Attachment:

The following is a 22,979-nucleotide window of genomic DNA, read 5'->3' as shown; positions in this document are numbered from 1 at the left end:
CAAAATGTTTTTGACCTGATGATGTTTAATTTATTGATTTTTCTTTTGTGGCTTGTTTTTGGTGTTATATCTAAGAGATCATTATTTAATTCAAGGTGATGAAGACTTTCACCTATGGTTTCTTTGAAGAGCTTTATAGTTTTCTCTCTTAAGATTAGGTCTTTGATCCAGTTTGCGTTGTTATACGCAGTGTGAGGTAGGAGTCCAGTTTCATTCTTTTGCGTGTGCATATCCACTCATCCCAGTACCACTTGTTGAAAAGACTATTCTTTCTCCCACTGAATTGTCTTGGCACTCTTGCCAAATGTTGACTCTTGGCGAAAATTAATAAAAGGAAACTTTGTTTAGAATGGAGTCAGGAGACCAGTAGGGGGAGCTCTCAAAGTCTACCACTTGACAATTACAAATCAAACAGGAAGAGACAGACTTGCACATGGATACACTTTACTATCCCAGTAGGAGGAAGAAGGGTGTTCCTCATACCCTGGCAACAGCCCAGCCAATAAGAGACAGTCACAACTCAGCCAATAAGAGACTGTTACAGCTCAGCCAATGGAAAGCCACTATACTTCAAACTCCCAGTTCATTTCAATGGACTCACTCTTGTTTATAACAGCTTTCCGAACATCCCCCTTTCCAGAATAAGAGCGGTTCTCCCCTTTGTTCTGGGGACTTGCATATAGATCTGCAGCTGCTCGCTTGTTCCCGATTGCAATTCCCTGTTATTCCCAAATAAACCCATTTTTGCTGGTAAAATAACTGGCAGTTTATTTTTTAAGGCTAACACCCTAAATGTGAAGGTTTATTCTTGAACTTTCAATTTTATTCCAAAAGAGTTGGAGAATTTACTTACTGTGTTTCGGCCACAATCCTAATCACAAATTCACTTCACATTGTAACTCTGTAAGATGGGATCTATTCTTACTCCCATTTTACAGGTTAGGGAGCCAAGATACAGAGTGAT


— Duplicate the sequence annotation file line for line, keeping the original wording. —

The following is a 22,979-nucleotide window of genomic DNA, read 5'->3' as shown; positions in this document are numbered from 1 at the left end:
CAAAATGTTTTTGACCTGATGATGTTTAATTTATTGATTTTTCTTTTGTGGCTTGTTTTTGGTGTTATATCTAAGAGATCATTATTTAATTCAAGGTGATGAAGACTTTCACCTATGGTTTCTTTGAAGAGCTTTATAGTTTTCTCTCTTAAGATTAGGTCTTTGATCCAGTTTGCGTTGTTATACGCAGTGTGAGGTAGGAGTCCAGTTTCATTCTTTTGCGTGTGCATATCCACTCATCCCAGTACCACTTGTTGAAAAGACTATTCTTTCTCCCACTGAATTGTCTTGGCACTCTTGCCAAATGTTGACTCTTGGCGAAAATTAATAAAAGGAAACTTTGTTTAGAATGGAGTCAGGAGACCAGTAGGGGGAGCTCTCAAAGTCTACCACTTGACAATTACAAATCAAACAGGAAGAGACAGACTTGCACATGGATACACTTTACTATCCCAGTAGGAGGAAGAAGGGTGTTCCTCATACCCTGGCAACAGCCCAGCCAATAAGAGACAGTCACAACTCAGCCAATAAGAGACTGTTACAGCTCAGCCAATGGAAAGCCACTATACTTCAAACTCCCAGTTCATTTCAATGGACTCACTCTTGTTTATAACAGCTTTCCGAACATCCCCCTTTCCAGAATAAGAGCGGTTCTCCCCTTTGTTCTGGGGACTTGCATATAGATCTGCAGCTGCTCGCTTGTTCCCGATTGCAATTCCCTGTTATTCCCAAATAAACCCATTTTTGCTGGTAAAATAACTGGCAGTTTATTTTTTAAGGCTAACACCCTAAATGTGAAGGTTTATTCTTGAACTTTCAATTTTATTCCAAAAGAGTTGGAGAATTTACTTACTGTGTTTCGGCCACAATCCTAATCACAAATTCACTTCACATTGTAACTCTGTAAGATGGGATCTATTCTTACTCCCATTTTACAGGTTAGGGAGCCAAGATACAGAGTGAT